he worked as a foreign correspondent for The Guardian newspaper
for 25 years and he made memorable television programmes
in both the US and the UK,
including the monumental BBC series Alistair Cooke's America.
But he followed a strict regime - work always stopped at cocktail hour
and the evenings were kept for pleasure.
Letter From America is older than Radio 4 itself.
It started out life on the Home Service
and then moved over to the new station when it was created in 1967.
And now the programme has taken another remarkable turn.
The dusty old reels have been given a 21st century makeover.
It is now available on the BBC's website.
But many of the early episodes were not recorded by the BBC,
and these unique reflections could have been lost forever.
But thanks to 90-year-old Roy Whitaker, that's not the case.
Roy, can you explain how you helped the BBC with their archive?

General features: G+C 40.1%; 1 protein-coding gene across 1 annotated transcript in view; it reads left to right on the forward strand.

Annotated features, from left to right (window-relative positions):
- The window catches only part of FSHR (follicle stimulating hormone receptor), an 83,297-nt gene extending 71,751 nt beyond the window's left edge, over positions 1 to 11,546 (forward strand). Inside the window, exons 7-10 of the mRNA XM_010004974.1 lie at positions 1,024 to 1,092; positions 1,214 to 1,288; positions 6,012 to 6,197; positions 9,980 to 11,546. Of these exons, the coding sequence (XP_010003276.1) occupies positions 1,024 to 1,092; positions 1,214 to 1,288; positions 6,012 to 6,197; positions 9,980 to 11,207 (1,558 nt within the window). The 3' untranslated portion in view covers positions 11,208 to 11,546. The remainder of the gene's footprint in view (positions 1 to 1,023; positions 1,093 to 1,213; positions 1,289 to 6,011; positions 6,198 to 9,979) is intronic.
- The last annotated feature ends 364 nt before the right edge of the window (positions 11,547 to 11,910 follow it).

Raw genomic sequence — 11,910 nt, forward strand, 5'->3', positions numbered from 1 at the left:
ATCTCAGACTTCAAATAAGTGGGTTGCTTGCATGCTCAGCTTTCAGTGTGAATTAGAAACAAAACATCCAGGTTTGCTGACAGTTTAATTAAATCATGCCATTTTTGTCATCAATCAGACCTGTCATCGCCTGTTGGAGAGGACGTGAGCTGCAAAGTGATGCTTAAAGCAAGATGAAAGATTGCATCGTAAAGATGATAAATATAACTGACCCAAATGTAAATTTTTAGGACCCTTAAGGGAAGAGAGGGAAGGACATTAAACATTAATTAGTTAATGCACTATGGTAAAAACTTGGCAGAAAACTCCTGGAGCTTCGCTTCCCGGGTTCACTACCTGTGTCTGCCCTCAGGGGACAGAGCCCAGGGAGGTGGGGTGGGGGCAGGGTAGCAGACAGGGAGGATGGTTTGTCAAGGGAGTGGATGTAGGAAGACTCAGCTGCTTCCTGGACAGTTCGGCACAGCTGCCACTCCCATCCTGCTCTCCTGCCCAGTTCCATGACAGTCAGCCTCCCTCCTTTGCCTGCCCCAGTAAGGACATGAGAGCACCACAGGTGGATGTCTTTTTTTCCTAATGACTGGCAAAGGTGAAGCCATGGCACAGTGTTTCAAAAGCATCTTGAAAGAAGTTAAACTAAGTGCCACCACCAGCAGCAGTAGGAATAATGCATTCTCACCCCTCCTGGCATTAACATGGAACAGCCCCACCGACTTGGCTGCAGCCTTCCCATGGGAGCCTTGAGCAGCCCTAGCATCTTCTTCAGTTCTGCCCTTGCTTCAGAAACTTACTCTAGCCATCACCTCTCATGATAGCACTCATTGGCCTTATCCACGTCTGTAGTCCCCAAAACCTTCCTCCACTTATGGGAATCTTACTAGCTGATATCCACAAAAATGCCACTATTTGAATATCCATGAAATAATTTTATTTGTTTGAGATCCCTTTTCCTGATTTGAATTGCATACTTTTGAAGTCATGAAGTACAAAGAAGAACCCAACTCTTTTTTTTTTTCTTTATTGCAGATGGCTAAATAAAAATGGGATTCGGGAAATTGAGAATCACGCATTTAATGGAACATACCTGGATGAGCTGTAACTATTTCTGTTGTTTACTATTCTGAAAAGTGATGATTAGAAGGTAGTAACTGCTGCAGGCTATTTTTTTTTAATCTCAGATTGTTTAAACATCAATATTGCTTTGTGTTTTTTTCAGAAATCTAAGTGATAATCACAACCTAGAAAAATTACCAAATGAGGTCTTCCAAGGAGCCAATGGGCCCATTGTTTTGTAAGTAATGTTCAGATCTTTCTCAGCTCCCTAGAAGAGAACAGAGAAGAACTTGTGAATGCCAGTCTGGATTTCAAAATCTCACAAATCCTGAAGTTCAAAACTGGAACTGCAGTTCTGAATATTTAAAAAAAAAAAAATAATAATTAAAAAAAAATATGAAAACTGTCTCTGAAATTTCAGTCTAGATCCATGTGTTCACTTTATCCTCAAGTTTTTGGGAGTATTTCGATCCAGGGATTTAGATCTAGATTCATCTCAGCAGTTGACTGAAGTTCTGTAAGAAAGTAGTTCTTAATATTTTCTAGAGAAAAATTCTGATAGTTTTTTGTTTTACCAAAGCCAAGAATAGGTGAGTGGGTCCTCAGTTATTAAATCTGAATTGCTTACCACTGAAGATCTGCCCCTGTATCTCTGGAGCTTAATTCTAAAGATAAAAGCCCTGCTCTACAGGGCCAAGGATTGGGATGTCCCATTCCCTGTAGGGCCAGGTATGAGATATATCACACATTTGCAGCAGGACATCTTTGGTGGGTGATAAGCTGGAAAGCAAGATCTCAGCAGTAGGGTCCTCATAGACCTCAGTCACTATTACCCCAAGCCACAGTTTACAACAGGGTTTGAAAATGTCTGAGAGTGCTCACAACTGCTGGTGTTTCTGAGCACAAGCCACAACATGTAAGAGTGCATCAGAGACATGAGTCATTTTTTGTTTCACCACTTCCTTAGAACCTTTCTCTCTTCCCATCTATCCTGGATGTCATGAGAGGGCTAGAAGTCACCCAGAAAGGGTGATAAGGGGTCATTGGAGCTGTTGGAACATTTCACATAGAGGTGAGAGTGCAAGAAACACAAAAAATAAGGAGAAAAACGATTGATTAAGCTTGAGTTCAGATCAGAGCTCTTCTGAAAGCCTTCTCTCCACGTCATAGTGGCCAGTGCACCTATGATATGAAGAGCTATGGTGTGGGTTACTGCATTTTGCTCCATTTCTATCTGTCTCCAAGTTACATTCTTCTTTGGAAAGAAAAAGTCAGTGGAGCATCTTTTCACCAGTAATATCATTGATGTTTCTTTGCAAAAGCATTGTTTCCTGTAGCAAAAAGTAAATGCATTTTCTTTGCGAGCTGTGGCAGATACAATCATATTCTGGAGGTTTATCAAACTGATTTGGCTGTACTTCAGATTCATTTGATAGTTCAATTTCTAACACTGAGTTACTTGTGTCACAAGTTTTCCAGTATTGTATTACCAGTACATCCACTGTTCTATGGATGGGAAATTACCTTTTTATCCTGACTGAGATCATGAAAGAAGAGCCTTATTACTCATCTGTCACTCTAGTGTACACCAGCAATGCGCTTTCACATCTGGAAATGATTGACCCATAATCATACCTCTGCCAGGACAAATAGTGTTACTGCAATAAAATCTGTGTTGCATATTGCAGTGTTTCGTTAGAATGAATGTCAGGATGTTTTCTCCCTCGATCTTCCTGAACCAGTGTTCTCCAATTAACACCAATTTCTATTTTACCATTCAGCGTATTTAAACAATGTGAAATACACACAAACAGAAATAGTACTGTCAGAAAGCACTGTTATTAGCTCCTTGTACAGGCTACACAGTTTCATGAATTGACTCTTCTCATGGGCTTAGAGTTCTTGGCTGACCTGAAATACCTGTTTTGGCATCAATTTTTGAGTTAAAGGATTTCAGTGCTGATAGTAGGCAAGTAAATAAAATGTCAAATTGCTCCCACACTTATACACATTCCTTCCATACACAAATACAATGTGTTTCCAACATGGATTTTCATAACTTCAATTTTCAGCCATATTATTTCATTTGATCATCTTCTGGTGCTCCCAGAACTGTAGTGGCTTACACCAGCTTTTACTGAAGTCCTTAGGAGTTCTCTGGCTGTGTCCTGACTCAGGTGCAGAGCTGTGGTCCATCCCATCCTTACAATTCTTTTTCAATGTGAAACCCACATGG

Well, the BBC put out a request
for anyone who had any early
recordings of Alistair Cooke's Letter From America.
I got in touch with the BBC and, to cut a long story short,
two reps from the BBC came down to our home address to view
the quantity of tapes that I had.
And in all, there were over 200 cassettes.
And it worked out to well over 1,000 recordings altogether.
And when did these recordings start from?
Well, my recordings started from 1978. And almost without fail,
I didn't miss a recording until the day he retired.
What was it about Alistair Cooke? I mean, why were you such a big fan?
Because he is such a wonderful speaker.
He had such a wonderful way of putting things over.
And he had such quips that he dropped in.
I was just fascinated by his command of the English language.
only 15 minutes every Friday,
and Sunday morning it was repeated again,
I could listen to them forever. Yeah.
Unfortunately, I've not got round to doing that.